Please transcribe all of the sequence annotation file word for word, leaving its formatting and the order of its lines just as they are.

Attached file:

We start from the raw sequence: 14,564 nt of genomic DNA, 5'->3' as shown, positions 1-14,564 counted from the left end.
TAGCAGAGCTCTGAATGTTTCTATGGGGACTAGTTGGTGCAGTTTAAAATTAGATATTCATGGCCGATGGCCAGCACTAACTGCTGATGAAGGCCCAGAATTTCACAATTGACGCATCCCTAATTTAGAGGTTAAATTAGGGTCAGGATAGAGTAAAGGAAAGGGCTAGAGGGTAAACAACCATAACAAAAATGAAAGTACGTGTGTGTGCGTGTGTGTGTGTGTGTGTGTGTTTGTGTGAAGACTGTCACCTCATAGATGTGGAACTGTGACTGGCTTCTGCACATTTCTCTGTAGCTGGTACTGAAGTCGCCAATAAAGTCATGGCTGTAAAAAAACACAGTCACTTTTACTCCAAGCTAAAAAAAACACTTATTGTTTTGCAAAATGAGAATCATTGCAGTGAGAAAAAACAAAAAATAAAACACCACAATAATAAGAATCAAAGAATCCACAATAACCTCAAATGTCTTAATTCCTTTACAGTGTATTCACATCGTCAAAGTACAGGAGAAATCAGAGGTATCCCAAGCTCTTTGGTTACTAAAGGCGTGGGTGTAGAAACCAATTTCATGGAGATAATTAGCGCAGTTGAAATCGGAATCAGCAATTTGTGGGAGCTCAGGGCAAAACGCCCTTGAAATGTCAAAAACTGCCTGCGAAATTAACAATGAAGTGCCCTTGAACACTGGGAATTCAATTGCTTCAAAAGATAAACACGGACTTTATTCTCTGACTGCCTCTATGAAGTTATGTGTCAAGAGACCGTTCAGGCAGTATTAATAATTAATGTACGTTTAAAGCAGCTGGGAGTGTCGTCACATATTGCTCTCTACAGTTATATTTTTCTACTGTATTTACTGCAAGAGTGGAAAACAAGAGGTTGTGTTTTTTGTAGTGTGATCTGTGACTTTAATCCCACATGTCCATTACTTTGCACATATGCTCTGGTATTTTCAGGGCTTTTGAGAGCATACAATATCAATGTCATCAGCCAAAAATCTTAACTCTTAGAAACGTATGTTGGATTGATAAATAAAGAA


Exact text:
We start from the raw sequence: 14,564 nt of genomic DNA, 5'->3' as shown, positions 1-14,564 counted from the left end.
TAGCAGAGCTCTGAATGTTTCTATGGGGACTAGTTGGTGCAGTTTAAAATTAGATATTCATGGCCGATGGCCAGCACTAACTGCTGATGAAGGCCCAGAATTTCACAATTGACGCATCCCTAATTTAGAGGTTAAATTAGGGTCAGGATAGAGTAAAGGAAAGGGCTAGAGGGTAAACAACCATAACAAAAATGAAAGTACGTGTGTGTGCGTGTGTGTGTGTGTGTGTGTGTTTGTGTGAAGACTGTCACCTCATAGATGTGGAACTGTGACTGGCTTCTGCACATTTCTCTGTAGCTGGTACTGAAGTCGCCAATAAAGTCATGGCTGTAAAAAAACACAGTCACTTTTACTCCAAGCTAAAAAAAACACTTATTGTTTTGCAAAATGAGAATCATTGCAGTGAGAAAAAACAAAAAATAAAACACCACAATAATAAGAATCAAAGAATCCACAATAACCTCAAATGTCTTAATTCCTTTACAGTGTATTCACATCGTCAAAGTACAGGAGAAATCAGAGGTATCCCAAGCTCTTTGGTTACTAAAGGCGTGGGTGTAGAAACCAATTTCATGGAGATAATTAGCGCAGTTGAAATCGGAATCAGCAATTTGTGGGAGCTCAGGGCAAAACGCCCTTGAAATGTCAAAAACTGCCTGCGAAATTAACAATGAAGTGCCCTTGAACACTGGGAATTCAATTGCTTCAAAAGATAAACACGGACTTTATTCTCTGACTGCCTCTATGAAGTTATGTGTCAAGAGACCGTTCAGGCAGTATTAATAATTAATGTACGTTTAAAGCAGCTGGGAGTGTCGTCACATATTGCTCTCTACAGTTATATTTTTCTACTGTATTTACTGCAAGAGTGGAAAACAAGAGGTTGTGTTTTTTGTAGTGTGATCTGTGACTTTAATCCCACATGTCCATTACTTTGCACATATGCTCTGGTATTTTCAGGGCTTTTGAGAGCATACAATATCAATGTCATCAGCCAAAAATCTTAACTCTTAGAAACGTATGTTGGATTGATAAATAAAGAA